Addie Conner

  • Written by Woodinville Weekly Staff

obit AdeleneAddie went home to be with her Lord Jesus on the first day of spring 2012.

She was born in LaGrande, Ore., in 1914 and shortly thereafter her family moved to Aberdeen, Wash., where Addie received her AA degree from Grays Harbor Junior College. In 1935 she moved to Los Angeles to attend Southwestern University, but because it was the Depression era, she quit school to go to work at Bullock’s, becoming chief claims clerk for all Bullock’s Department Stores in the Los Angeles area.

Back in Washington, she became supervisor of the Gas Tax Refund Division, Dept. of Licenses, in Olympia.  The Motor Fuel Tax Law was changed based on her recommendation.

When she moved back to California, she worked in the Chapter Personnel Division of the American Red Cross in the Pacific area office.  Once again she submitted recommended changes, this time in office forms, and the changes were accepted.

She volunteered as a Gray Lady and a canteen aide at Fort Miley and worked with U.S. Crop Corps in the fields to help save California’s crops.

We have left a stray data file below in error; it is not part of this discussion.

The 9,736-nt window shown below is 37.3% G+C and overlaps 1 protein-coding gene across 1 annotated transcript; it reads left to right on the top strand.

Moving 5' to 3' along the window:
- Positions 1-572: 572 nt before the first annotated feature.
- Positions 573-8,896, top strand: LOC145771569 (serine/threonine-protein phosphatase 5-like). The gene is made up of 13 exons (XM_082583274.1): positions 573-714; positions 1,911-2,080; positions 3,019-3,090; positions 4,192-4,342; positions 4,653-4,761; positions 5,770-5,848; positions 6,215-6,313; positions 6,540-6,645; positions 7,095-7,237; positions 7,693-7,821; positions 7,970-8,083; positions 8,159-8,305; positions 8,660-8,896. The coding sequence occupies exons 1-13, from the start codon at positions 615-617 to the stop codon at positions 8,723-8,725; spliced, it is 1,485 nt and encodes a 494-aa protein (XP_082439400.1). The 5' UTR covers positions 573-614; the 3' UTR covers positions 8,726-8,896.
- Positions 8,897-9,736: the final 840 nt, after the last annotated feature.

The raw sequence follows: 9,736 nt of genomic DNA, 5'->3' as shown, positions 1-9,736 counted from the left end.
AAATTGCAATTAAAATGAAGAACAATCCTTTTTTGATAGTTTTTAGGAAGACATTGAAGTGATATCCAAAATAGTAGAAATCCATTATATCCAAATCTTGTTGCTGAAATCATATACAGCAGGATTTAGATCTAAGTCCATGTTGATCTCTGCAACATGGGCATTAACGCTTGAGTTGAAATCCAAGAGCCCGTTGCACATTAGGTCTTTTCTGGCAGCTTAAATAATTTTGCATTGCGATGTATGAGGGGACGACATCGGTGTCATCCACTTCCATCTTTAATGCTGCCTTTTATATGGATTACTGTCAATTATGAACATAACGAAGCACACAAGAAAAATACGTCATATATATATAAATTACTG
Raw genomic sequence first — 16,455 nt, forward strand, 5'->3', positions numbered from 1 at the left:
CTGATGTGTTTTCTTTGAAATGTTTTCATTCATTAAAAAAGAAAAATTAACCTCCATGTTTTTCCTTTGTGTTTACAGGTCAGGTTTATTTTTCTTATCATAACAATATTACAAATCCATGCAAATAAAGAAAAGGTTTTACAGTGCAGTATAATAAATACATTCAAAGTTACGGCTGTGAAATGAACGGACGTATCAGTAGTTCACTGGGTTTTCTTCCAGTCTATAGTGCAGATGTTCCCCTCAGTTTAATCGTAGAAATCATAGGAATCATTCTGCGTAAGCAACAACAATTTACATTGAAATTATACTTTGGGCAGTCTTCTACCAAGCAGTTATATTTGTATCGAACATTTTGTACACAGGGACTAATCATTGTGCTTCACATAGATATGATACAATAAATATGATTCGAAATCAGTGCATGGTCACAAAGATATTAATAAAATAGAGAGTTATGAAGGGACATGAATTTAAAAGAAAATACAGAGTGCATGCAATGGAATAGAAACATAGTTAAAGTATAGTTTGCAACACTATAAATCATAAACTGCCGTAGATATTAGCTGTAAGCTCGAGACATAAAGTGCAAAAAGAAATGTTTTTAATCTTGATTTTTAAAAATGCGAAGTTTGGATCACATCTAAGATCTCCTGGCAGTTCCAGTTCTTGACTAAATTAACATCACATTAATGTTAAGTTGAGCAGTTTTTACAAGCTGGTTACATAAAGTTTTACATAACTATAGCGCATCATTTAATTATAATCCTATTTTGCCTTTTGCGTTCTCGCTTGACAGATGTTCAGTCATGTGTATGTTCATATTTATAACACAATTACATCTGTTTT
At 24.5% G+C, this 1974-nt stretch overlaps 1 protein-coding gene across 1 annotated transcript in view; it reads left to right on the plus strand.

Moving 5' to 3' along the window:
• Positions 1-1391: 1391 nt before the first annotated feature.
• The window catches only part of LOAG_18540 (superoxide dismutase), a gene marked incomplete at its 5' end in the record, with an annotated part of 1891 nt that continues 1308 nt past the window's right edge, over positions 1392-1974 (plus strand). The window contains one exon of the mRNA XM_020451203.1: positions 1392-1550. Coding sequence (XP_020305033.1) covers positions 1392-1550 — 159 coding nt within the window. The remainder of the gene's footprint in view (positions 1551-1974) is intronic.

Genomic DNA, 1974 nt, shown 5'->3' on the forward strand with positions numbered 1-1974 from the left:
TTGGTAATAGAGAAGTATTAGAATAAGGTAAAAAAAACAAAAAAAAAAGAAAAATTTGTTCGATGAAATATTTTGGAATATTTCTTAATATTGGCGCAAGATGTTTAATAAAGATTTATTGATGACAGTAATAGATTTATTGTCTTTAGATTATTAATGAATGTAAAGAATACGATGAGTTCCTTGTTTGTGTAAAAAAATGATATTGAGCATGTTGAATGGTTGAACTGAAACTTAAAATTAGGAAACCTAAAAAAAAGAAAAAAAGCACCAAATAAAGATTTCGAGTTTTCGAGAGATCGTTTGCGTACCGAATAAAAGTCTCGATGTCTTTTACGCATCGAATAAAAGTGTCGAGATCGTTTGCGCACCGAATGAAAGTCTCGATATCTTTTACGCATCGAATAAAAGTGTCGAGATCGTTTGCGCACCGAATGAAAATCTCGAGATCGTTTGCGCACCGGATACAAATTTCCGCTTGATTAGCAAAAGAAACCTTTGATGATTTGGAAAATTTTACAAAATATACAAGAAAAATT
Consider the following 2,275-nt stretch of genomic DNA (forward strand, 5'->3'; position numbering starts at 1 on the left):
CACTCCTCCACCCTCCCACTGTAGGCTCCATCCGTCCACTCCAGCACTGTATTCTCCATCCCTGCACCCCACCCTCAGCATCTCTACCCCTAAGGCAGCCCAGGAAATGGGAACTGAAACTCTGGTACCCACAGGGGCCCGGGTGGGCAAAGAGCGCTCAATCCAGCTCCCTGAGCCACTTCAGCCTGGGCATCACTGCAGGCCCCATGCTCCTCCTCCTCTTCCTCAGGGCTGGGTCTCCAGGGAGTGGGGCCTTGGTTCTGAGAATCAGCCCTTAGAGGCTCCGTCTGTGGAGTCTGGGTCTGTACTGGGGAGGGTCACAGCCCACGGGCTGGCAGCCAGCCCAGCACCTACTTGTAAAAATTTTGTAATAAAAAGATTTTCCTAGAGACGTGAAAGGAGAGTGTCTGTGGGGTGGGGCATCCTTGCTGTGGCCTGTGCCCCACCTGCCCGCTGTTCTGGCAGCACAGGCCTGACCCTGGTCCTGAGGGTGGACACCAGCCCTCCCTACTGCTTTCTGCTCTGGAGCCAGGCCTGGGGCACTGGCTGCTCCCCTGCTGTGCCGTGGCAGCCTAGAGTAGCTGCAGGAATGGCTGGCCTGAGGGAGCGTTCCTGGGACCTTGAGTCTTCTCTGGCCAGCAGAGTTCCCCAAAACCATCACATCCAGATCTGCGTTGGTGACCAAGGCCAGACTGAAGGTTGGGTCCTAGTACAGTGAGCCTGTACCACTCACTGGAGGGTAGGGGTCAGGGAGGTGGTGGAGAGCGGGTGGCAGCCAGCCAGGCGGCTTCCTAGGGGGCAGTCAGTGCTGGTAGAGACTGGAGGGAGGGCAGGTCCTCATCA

Bob Conner got leave from the Navy and married Addie May 5, 1945, in the Navy Chapel on Treasure Island.  They moved to Wenatchee, Wash., where Bob had a law practice.

Besides raising four children, Addie was quite active in the community as a Bluebird and Campfire Girls leader for 10 years.  During the 9.2 great Alaska earthquake of 1964, she had, because she was executive secretary of the Chelan-Douglas County Chapter of the Red Cross, a unique opportunity to be helpful in that disaster.

In the mid-80s, after husband Bob and son Bob Jr. had died, Addie moved to Kirkland, to be near her two brothers and two daughters.  She was active in Eastside Garden Club, Welcome Wagon and Bible Study Fellowship.  Her silk and dried flower arrangements were sold at local markets and craft fairs.  Addie was, in her own words, “devoted to helping young married women,” many of whom called her their second mom and formed the “Second Mom’s Club.”  Many people, especially her three surviving children Christine (of Kirkland), Midge (of Kirkland) and John (of Colville) will miss “mom.”

A celebration of her life will be held in the chapel at Overlake Christian Church, 9900 Willows Road, Redmond, on Saturday, April 21, at 2 p.m.

To read more about Addie and sign the guest book, go to

Mary Magdalene (Gray) Campbell

  • Written by Woodinville Weekly Staff

Obit CampbellMary Magdalene (Gray) Campbell, of Woodinville, Wash., passed away March 19 surrounded by her loving family. Mary was 91 years old, born on July 30, 1920, in Seattle, to parents Eleanore and Sankey D (Pete) Gray.